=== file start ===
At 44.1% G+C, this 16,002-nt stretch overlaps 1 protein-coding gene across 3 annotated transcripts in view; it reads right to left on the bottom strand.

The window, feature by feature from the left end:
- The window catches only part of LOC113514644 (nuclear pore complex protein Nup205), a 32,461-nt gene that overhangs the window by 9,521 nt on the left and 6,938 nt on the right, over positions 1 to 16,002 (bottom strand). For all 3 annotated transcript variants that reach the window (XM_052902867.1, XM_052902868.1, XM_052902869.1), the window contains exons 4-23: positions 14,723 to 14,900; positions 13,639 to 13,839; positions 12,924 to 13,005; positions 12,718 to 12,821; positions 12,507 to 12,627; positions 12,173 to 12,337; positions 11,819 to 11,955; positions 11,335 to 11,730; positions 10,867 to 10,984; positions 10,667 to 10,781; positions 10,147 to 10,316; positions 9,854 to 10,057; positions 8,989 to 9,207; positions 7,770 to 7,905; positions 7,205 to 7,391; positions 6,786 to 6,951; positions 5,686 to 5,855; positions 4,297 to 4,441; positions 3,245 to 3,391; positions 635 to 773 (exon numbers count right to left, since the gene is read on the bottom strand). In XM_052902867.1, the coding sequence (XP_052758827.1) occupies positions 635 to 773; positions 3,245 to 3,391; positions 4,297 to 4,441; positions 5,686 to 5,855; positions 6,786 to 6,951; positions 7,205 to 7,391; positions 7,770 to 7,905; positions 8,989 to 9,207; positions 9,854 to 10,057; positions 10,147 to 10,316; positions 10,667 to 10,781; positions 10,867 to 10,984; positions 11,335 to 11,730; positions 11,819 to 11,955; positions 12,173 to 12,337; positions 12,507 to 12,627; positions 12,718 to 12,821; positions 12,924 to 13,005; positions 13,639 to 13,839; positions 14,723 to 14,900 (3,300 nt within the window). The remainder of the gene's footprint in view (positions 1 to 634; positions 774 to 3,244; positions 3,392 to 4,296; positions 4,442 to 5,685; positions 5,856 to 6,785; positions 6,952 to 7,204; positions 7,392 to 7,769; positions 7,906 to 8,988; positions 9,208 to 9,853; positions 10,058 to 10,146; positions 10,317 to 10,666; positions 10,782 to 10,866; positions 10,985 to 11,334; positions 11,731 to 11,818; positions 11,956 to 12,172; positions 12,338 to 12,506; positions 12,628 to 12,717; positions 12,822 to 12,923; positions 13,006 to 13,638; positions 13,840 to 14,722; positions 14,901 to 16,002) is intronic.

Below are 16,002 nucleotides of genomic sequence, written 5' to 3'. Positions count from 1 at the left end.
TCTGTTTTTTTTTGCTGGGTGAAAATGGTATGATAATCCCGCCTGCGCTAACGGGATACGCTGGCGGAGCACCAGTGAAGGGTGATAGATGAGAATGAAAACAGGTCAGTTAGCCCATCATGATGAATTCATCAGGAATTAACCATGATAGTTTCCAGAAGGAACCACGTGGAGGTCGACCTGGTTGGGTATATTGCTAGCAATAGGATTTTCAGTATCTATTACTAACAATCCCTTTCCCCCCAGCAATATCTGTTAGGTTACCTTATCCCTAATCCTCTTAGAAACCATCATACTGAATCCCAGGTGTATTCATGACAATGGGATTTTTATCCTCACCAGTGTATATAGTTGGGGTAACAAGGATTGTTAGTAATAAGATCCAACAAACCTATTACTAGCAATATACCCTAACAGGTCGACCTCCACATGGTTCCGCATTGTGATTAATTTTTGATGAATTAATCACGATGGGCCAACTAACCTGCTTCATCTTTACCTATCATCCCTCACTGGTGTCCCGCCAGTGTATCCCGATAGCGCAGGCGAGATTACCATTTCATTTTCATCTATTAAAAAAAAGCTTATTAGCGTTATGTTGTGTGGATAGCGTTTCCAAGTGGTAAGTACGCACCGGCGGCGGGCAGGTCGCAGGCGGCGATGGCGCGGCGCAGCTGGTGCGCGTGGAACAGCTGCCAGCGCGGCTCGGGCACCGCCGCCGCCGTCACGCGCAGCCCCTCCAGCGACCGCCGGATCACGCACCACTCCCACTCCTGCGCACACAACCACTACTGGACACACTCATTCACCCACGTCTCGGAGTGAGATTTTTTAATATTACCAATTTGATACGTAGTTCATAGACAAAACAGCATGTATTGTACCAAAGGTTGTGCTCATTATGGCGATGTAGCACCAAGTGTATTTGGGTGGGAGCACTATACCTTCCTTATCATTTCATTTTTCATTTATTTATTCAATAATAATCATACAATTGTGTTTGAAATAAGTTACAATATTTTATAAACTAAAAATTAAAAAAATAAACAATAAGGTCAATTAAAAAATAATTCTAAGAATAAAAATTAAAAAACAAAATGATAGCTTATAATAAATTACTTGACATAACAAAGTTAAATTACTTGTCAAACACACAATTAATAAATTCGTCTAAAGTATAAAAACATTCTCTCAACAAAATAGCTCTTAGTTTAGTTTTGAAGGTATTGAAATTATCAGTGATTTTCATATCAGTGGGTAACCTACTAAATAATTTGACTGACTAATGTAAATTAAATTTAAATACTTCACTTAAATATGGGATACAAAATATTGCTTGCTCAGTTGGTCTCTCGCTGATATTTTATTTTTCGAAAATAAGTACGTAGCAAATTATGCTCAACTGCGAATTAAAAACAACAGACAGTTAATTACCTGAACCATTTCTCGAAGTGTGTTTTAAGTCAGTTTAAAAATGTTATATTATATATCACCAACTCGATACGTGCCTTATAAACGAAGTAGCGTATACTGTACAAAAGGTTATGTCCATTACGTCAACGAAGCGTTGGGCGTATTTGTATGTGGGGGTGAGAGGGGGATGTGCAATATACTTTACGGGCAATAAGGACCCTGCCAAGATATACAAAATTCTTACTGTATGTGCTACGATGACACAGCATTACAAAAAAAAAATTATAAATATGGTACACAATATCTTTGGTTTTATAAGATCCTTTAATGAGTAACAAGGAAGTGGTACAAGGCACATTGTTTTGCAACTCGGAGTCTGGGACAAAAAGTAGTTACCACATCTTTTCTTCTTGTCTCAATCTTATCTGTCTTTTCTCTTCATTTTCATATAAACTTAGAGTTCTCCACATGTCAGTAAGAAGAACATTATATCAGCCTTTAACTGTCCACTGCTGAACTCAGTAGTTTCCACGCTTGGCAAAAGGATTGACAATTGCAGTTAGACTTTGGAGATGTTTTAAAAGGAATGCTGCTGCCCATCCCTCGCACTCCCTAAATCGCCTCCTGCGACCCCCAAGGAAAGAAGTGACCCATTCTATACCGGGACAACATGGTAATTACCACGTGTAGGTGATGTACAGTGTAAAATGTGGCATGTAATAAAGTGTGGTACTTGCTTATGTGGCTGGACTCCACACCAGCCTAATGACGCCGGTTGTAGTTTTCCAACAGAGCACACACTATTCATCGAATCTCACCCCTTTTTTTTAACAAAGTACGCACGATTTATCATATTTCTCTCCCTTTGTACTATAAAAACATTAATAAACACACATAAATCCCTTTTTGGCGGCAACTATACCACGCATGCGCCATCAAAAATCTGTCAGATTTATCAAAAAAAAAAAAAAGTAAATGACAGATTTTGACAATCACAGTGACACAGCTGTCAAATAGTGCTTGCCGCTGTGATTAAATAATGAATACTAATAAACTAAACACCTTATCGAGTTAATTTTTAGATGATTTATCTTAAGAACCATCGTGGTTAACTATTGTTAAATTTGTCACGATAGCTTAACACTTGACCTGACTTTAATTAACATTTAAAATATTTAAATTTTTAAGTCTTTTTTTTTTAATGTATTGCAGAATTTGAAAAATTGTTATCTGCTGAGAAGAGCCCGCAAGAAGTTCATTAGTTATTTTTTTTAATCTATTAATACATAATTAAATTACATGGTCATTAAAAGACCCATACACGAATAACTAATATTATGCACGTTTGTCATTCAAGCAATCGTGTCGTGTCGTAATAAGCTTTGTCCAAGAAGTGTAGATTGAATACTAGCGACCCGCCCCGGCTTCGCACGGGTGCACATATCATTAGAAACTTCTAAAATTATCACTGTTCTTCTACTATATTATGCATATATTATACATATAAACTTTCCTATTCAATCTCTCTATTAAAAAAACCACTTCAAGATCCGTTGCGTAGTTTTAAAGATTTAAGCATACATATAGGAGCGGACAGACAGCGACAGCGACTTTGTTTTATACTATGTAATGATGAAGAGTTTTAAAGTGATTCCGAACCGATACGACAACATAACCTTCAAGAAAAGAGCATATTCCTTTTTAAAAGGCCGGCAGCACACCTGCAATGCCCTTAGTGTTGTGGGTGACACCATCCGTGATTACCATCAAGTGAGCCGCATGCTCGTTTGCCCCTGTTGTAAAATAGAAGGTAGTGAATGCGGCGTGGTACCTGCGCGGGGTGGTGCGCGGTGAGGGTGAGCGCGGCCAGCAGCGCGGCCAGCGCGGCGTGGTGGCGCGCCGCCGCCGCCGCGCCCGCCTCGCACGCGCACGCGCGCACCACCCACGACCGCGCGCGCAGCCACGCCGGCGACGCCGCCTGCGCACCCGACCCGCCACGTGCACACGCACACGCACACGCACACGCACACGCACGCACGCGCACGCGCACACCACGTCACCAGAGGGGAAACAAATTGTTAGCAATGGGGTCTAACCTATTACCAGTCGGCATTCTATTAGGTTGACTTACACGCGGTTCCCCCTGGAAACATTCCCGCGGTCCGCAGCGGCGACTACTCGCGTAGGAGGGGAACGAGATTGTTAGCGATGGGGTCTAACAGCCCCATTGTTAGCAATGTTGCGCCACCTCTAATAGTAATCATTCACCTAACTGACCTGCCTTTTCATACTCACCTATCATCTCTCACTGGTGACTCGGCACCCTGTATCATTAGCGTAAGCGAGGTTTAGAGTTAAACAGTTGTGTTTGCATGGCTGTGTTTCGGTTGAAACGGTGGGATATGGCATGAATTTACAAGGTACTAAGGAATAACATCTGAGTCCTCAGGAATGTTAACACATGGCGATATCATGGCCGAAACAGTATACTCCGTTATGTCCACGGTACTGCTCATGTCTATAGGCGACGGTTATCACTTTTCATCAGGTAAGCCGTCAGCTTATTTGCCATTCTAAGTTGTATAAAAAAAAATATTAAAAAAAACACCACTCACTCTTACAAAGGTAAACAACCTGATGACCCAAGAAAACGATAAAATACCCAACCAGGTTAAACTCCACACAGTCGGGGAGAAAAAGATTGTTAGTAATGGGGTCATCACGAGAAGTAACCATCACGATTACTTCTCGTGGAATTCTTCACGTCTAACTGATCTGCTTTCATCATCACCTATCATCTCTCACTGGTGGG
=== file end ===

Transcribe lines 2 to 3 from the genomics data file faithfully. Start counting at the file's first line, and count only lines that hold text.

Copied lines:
The window, feature by feature from the left end:
- The window catches only part of LOC113514644 (nuclear pore complex protein Nup205), a 32,461-nt gene that overhangs the window by 9,521 nt on the left and 6,938 nt on the right, over positions 1 to 16,002 (bottom strand). For all 3 annotated transcript variants that reach the window (XM_052902867.1, XM_052902868.1, XM_052902869.1), the window contains exons 4-23: positions 14,723 to 14,900; positions 13,639 to 13,839; positions 12,924 to 13,005; positions 12,718 to 12,821; positions 12,507 to 12,627; positions 12,173 to 12,337; positions 11,819 to 11,955; positions 11,335 to 11,730; positions 10,867 to 10,984; positions 10,667 to 10,781; positions 10,147 to 10,316; positions 9,854 to 10,057; positions 8,989 to 9,207; positions 7,770 to 7,905; positions 7,205 to 7,391; positions 6,786 to 6,951; positions 5,686 to 5,855; positions 4,297 to 4,441; positions 3,245 to 3,391; positions 635 to 773 (exon numbers count right to left, since the gene is read on the bottom strand). In XM_052902867.1, the coding sequence (XP_052758827.1) occupies positions 635 to 773; positions 3,245 to 3,391; positions 4,297 to 4,441; positions 5,686 to 5,855; positions 6,786 to 6,951; positions 7,205 to 7,391; positions 7,770 to 7,905; positions 8,989 to 9,207; positions 9,854 to 10,057; positions 10,147 to 10,316; positions 10,667 to 10,781; positions 10,867 to 10,984; positions 11,335 to 11,730; positions 11,819 to 11,955; positions 12,173 to 12,337; positions 12,507 to 12,627; positions 12,718 to 12,821; positions 12,924 to 13,005; positions 13,639 to 13,839; positions 14,723 to 14,900 (3,300 nt within the window). The remainder of the gene's footprint in view (positions 1 to 634; positions 774 to 3,244; positions 3,392 to 4,296; positions 4,442 to 5,685; positions 5,856 to 6,785; positions 6,952 to 7,204; positions 7,392 to 7,769; positions 7,906 to 8,988; positions 9,208 to 9,853; positions 10,058 to 10,146; positions 10,317 to 10,666; positions 10,782 to 10,866; positions 10,985 to 11,334; positions 11,731 to 11,818; positions 11,956 to 12,172; positions 12,338 to 12,506; positions 12,628 to 12,717; positions 12,822 to 12,923; positions 13,006 to 13,638; positions 13,840 to 14,722; positions 14,901 to 16,002) is intronic.